If you're seeing this message, it means we're having trouble loading external resources on our website.

If you're behind a web filter, please make sure that the domains *.kastatic.org and *.kasandbox.org are unblocked.

Main content
Current time:0:00Total duration:6:39

Video transcript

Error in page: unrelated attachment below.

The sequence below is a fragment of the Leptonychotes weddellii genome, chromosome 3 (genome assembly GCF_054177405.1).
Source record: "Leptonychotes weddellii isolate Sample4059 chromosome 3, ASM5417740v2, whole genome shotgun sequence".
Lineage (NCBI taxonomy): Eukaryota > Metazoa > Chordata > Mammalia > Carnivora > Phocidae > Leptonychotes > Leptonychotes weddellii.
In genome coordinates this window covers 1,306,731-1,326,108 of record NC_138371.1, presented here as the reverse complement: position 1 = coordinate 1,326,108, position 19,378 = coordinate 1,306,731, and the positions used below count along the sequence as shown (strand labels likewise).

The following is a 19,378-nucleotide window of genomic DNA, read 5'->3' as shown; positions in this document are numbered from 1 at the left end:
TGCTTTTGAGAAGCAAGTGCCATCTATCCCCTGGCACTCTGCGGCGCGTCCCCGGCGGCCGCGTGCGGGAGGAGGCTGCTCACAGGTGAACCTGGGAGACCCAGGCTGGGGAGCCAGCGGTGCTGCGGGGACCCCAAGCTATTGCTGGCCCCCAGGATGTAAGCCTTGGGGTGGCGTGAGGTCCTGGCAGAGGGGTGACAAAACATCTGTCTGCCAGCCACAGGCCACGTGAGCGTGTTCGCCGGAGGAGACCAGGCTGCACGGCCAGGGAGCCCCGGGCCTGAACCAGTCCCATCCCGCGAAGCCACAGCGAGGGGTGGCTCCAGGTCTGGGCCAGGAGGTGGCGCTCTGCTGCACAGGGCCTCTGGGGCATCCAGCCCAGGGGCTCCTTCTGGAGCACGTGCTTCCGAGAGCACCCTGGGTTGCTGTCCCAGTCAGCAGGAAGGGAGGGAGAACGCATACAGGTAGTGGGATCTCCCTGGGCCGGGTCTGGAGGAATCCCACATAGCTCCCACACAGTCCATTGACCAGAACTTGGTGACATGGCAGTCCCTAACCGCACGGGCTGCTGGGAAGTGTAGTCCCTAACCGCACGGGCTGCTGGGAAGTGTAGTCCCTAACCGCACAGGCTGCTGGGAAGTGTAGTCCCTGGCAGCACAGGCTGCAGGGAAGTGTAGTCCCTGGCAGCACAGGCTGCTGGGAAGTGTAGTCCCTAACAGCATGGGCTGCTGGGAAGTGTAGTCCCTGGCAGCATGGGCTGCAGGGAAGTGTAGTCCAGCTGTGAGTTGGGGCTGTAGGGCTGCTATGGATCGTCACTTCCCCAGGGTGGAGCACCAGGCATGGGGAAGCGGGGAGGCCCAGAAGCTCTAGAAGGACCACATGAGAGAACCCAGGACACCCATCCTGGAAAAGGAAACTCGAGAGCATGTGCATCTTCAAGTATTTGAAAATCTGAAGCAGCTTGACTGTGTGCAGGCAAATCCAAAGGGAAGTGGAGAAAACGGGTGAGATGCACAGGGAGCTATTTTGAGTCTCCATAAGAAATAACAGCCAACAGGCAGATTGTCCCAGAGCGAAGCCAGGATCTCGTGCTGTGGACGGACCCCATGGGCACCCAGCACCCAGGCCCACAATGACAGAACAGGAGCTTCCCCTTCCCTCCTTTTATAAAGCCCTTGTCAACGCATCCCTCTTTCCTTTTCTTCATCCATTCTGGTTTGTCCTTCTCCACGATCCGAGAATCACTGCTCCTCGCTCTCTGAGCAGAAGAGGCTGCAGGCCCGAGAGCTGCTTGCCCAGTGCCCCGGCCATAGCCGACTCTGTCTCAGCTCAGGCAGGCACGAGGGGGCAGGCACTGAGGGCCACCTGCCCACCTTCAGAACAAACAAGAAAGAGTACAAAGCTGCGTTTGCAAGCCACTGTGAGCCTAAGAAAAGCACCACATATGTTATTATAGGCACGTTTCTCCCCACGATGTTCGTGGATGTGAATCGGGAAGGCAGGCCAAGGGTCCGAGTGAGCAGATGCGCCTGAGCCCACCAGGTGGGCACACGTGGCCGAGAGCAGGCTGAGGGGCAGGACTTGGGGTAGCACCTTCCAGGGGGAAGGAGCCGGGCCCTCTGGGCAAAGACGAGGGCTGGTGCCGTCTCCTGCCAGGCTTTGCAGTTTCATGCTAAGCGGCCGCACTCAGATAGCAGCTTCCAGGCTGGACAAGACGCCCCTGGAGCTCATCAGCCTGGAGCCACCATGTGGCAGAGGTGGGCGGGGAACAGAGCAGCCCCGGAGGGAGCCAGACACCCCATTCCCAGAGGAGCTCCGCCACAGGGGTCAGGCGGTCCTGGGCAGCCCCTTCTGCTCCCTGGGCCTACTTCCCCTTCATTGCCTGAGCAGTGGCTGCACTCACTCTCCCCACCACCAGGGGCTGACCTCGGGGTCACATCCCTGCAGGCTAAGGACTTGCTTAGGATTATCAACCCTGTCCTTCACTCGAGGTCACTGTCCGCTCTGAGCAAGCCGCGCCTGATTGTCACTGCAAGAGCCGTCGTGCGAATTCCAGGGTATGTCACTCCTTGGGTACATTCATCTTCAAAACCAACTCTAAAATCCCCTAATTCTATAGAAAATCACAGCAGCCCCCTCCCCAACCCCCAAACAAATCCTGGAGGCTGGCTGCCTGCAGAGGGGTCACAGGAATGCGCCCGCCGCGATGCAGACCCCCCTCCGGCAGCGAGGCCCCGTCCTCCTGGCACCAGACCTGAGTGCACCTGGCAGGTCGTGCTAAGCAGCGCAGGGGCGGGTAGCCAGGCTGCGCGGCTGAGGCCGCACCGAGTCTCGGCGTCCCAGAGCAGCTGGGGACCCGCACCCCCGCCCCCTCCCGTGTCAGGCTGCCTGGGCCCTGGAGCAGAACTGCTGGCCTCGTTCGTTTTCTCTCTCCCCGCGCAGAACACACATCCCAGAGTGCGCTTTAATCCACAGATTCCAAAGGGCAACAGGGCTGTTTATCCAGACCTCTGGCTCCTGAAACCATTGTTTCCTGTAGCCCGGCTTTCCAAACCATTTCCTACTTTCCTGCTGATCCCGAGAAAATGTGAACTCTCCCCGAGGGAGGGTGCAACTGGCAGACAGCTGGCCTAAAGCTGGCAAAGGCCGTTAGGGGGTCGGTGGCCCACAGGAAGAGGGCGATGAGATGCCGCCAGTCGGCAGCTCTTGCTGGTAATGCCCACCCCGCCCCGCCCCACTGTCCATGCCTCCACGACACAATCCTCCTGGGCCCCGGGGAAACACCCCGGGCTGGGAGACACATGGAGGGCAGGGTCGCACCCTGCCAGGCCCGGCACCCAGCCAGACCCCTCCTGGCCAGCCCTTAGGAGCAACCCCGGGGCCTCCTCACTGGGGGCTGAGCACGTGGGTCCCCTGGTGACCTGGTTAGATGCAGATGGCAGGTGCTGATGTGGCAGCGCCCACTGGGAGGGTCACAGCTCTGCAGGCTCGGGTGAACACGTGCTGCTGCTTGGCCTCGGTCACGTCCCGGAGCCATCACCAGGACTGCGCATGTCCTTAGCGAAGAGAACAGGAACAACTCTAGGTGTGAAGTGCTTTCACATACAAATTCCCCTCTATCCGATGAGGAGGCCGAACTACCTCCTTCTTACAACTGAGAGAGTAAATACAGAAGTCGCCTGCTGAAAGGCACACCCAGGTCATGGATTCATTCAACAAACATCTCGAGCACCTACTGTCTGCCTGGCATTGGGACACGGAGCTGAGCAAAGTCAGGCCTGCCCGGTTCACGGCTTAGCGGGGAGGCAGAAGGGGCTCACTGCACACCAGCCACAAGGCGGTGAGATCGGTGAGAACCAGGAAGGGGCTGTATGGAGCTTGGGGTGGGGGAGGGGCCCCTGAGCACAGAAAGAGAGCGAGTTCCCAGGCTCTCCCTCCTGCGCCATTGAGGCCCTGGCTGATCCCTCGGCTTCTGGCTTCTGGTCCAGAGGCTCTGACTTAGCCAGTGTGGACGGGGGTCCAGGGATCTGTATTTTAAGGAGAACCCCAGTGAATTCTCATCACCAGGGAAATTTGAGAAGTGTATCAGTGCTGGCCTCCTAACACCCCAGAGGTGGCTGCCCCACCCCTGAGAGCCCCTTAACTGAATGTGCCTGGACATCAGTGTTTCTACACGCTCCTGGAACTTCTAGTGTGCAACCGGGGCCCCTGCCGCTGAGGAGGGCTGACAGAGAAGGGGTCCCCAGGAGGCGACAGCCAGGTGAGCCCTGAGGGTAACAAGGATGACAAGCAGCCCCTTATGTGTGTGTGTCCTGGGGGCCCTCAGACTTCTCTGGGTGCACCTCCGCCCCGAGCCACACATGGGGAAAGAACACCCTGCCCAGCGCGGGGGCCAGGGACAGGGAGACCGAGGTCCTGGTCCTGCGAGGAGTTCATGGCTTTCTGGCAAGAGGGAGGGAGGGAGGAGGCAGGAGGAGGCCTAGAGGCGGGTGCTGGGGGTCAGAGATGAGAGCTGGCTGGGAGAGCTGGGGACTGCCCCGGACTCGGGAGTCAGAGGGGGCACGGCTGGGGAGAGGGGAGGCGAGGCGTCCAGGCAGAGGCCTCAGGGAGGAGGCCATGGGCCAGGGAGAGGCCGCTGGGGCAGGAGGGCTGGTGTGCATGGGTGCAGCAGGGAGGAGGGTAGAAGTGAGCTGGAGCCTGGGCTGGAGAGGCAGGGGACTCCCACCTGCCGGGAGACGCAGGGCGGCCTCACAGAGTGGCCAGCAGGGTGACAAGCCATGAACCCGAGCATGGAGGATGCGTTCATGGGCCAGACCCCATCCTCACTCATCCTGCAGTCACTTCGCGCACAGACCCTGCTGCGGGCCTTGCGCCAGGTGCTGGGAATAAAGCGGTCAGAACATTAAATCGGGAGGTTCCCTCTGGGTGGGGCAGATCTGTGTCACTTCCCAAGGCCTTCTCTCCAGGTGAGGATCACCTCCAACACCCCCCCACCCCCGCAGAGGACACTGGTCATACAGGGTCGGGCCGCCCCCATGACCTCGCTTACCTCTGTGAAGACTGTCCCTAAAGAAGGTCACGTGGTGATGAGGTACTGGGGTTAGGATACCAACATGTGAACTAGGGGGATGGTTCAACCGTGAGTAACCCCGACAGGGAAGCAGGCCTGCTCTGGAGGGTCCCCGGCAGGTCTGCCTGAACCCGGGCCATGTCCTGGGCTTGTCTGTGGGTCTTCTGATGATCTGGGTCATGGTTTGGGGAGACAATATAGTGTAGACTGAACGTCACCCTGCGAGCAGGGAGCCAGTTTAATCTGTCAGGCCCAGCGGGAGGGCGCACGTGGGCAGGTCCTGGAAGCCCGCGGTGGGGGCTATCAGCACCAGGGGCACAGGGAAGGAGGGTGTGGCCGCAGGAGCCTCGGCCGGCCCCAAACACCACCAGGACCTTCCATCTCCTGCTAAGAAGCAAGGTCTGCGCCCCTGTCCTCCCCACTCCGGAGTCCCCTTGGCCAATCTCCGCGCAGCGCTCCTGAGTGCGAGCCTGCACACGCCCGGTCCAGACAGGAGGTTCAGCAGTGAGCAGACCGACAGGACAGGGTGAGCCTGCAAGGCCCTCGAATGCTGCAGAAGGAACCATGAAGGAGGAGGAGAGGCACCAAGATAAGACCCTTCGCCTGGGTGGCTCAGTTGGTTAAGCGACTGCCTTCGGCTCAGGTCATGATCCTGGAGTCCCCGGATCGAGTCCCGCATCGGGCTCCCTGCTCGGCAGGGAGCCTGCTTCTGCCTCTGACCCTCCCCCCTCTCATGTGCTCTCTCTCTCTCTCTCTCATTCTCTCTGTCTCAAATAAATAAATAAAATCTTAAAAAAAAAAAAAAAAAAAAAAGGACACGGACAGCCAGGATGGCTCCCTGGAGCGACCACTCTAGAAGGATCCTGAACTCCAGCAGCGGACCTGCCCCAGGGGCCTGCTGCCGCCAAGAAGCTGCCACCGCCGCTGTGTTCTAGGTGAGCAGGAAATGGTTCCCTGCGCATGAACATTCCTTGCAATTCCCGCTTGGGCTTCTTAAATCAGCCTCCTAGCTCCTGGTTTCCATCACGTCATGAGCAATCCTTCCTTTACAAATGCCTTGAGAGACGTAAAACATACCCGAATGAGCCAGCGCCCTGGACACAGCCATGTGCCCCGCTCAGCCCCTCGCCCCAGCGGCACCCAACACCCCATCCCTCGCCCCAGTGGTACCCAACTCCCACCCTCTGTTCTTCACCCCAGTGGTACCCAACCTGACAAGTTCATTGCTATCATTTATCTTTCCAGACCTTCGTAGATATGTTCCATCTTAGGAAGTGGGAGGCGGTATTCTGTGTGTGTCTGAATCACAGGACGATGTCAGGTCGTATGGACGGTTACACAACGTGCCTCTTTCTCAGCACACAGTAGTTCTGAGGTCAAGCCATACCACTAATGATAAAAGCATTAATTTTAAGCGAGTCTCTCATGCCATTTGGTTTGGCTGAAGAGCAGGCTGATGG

- [Voiceover] In this video, we're gonna begin the derivation of the LC Natural Response, the response of an inductor capacitor circuit. This is a difficult derivation, but it really pays off in the end. There's a really fun surprise at the end, and that is, this is where sine waves are born. We're gonna end up with sine waves at the end of this. And that's a really nice result because these are everywhere in electronics, and in the natural world. We're gonna start out by saying, we're gonna put some charge on this capacitor here. And we're gonna have the current in this circuit, i, we're gonna have that start at zero. So i zero is zero, but this is the current through the circuit, and that means that current exists over here as well. Let's put a switch in this circuit. And we're gonna close that switch at t equals zero. So we have one variable as i, and the other variable we're gonna use is v, and v is this voltage here, after the switch closes. So we wanna find i and v. And for this we're gonna focus on finding i. Once we find i it's straightforward to find e. So this is gonna be our independent variable, is the current. So let's begin the analysis. At the moment, t equals zero, the charge that exists here is gonna start flowing in the circuit, and both voltage and current are gonna start to change. So let's write some expressions, let's start out by writing some things that we know are true about our two components. And we'll start with the capacitor. So we'll start by writing an expression for our capacitor, and there's a little sign flip that happens here, so we gotta be a little bit careful. So if I have v on a capacitor, and i in a capacitor, I would say that i capacitor equals c, dv, dt. Now if we look here, vc is the same as v here, positive sign at the top, positive sign at the top, negative sign at the bottom, so vc and v are the same. But i, we have to be careful, i is in the opposite direction of the current that I picked for independent variable, so that's upside down. So i, there's a negative sign we get to flip here, equals negative c, dv, dt. So that's the IV equation for our particular circuit. We have that little extra negative sign. And now I wanna write the integral form of the capacitor IV equation, which is v equals one over c times the integral of idt. And remember our minus sign. This is the important minus sign to bring along. Okay so let's do the voltage across the inductor, the inductor voltage is same variable v, is L, di, dt. So there's no extra minus sign here. This is assigned according to the sign convention for passive components. So now we have an expression for v on the capacitor, and we have an expression for v on the inductor, and we know that that's the same voltage. So let's set these two things together, so we can say that L, di, dt, equals minus one over c, times the integral of idt. All we did was set the two identical voltages equal to each other. And now I'm gonna manipulate this a bit, it says that L, di, dt, plus one over c, the integral of idt equals zero. We just gathered terms on one side, and we said the other side became zero. Now since I'm not used to having integrals inside equations, I'd rather have derivatives, since I have some experience with differential equations, let's, if we take a derivative of this whole equation, so here's what we're gonna do. We're gonna take a derivative with respect to time, of this whole thing here, and that gives us, we get the second derivative of the first term, so we get L, second derivative of i with respect to time, plus one over c, and then, the derivative of the integral of idt, turns into just i, and the derivative of zero, on this side, is zero. So this is now the differential equation for the LC circuit. And it's called, it has a name, it's called a second order homogeneous ordinary differential equation. It's a differential equation because it has derivatives in it, it's homogeneous because it only has derivatives of i with respect to t and nothing else. The indicator is that this side is equal to zero, there's no forcing term over here on this side. So when you can write the equation this way, we say it's homogeneous. And it's called a second order equation, because it has this second derivative right here. So now we've set up our second order homogeneous ODE, and in the next video, we'll go about solving this. We're gonna go through it step by step.